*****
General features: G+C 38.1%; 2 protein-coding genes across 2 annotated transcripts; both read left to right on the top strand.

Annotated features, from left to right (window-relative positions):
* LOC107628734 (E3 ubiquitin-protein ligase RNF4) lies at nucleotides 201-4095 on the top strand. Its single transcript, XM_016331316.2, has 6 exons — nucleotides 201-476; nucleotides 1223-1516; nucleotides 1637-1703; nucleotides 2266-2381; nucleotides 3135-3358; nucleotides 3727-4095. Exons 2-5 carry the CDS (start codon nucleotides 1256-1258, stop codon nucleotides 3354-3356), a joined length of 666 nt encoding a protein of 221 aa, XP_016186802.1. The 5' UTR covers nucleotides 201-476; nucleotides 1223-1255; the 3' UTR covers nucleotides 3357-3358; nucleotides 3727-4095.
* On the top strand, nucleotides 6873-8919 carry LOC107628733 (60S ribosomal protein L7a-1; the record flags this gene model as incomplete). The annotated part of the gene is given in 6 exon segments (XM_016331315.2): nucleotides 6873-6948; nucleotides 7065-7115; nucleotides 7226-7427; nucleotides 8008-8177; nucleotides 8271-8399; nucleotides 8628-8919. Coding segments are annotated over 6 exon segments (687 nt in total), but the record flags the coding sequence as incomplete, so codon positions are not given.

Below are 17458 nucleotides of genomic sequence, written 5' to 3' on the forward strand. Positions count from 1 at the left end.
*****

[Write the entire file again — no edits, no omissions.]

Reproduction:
General features: G+C 38.1%; 2 protein-coding genes across 2 annotated transcripts; both read left to right on the top strand.

Annotated features, from left to right (window-relative positions):
* LOC107628734 (E3 ubiquitin-protein ligase RNF4) lies at nucleotides 201-4095 on the top strand. Its single transcript, XM_016331316.2, has 6 exons — nucleotides 201-476; nucleotides 1223-1516; nucleotides 1637-1703; nucleotides 2266-2381; nucleotides 3135-3358; nucleotides 3727-4095. Exons 2-5 carry the CDS (start codon nucleotides 1256-1258, stop codon nucleotides 3354-3356), a joined length of 666 nt encoding a protein of 221 aa, XP_016186802.1. The 5' UTR covers nucleotides 201-476; nucleotides 1223-1255; the 3' UTR covers nucleotides 3357-3358; nucleotides 3727-4095.
* On the top strand, nucleotides 6873-8919 carry LOC107628733 (60S ribosomal protein L7a-1; the record flags this gene model as incomplete). The annotated part of the gene is given in 6 exon segments (XM_016331315.2): nucleotides 6873-6948; nucleotides 7065-7115; nucleotides 7226-7427; nucleotides 8008-8177; nucleotides 8271-8399; nucleotides 8628-8919. Coding segments are annotated over 6 exon segments (687 nt in total), but the record flags the coding sequence as incomplete, so codon positions are not given.

Below are 17458 nucleotides of genomic sequence, written 5' to 3' on the forward strand. Positions count from 1 at the left end.